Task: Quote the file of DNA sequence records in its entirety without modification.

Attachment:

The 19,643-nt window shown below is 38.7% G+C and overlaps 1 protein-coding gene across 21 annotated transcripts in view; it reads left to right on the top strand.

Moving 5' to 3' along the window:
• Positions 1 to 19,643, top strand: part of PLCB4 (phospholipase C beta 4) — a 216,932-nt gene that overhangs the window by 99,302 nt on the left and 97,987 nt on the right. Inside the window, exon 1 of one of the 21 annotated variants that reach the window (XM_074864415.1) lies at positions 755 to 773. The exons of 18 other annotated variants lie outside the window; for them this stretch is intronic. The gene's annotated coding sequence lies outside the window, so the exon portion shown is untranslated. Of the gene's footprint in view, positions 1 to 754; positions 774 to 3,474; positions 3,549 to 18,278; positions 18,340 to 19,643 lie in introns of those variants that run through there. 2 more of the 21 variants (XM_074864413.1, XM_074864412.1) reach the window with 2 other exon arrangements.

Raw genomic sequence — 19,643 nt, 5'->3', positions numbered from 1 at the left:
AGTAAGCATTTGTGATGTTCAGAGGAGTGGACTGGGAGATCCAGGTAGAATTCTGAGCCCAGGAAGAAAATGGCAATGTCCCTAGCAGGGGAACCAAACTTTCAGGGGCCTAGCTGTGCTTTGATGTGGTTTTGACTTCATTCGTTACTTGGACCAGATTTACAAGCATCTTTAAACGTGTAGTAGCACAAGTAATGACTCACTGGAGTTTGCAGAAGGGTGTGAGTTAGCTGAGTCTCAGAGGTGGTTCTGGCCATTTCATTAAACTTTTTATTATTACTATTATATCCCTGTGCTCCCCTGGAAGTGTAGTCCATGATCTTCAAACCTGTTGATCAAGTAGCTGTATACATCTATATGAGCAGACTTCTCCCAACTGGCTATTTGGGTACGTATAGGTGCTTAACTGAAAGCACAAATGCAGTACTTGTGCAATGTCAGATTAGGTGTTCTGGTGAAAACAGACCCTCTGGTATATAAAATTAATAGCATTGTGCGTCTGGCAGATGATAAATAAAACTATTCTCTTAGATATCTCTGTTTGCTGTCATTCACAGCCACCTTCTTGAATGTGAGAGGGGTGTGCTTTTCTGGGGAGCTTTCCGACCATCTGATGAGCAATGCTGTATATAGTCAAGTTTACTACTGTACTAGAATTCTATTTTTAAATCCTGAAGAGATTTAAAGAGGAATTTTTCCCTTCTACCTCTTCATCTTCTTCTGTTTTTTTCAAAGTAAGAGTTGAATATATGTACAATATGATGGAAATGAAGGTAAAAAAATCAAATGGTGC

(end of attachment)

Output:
The 19,643-nt window shown below is 38.7% G+C and overlaps 1 protein-coding gene across 21 annotated transcripts in view; it reads left to right on the top strand.

Moving 5' to 3' along the window:
• Positions 1 to 19,643, top strand: part of PLCB4 (phospholipase C beta 4) — a 216,932-nt gene that overhangs the window by 99,302 nt on the left and 97,987 nt on the right. Inside the window, exon 1 of one of the 21 annotated variants that reach the window (XM_074864415.1) lies at positions 755 to 773. The exons of 18 other annotated variants lie outside the window; for them this stretch is intronic. The gene's annotated coding sequence lies outside the window, so the exon portion shown is untranslated. Of the gene's footprint in view, positions 1 to 754; positions 774 to 3,474; positions 3,549 to 18,278; positions 18,340 to 19,643 lie in introns of those variants that run through there. 2 more of the 21 variants (XM_074864413.1, XM_074864412.1) reach the window with 2 other exon arrangements.

Raw genomic sequence — 19,643 nt, 5'->3', positions numbered from 1 at the left:
AGTAAGCATTTGTGATGTTCAGAGGAGTGGACTGGGAGATCCAGGTAGAATTCTGAGCCCAGGAAGAAAATGGCAATGTCCCTAGCAGGGGAACCAAACTTTCAGGGGCCTAGCTGTGCTTTGATGTGGTTTTGACTTCATTCGTTACTTGGACCAGATTTACAAGCATCTTTAAACGTGTAGTAGCACAAGTAATGACTCACTGGAGTTTGCAGAAGGGTGTGAGTTAGCTGAGTCTCAGAGGTGGTTCTGGCCATTTCATTAAACTTTTTATTATTACTATTATATCCCTGTGCTCCCCTGGAAGTGTAGTCCATGATCTTCAAACCTGTTGATCAAGTAGCTGTATACATCTATATGAGCAGACTTCTCCCAACTGGCTATTTGGGTACGTATAGGTGCTTAACTGAAAGCACAAATGCAGTACTTGTGCAATGTCAGATTAGGTGTTCTGGTGAAAACAGACCCTCTGGTATATAAAATTAATAGCATTGTGCGTCTGGCAGATGATAAATAAAACTATTCTCTTAGATATCTCTGTTTGCTGTCATTCACAGCCACCTTCTTGAATGTGAGAGGGGTGTGCTTTTCTGGGGAGCTTTCCGACCATCTGATGAGCAATGCTGTATATAGTCAAGTTTACTACTGTACTAGAATTCTATTTTTAAATCCTGAAGAGATTTAAAGAGGAATTTTTCCCTTCTACCTCTTCATCTTCTTCTGTTTTTTTCAAAGTAAGAGTTGAATATATGTACAATATGATGGAAATGAAGGTAAAAAAATCAAATGGTGC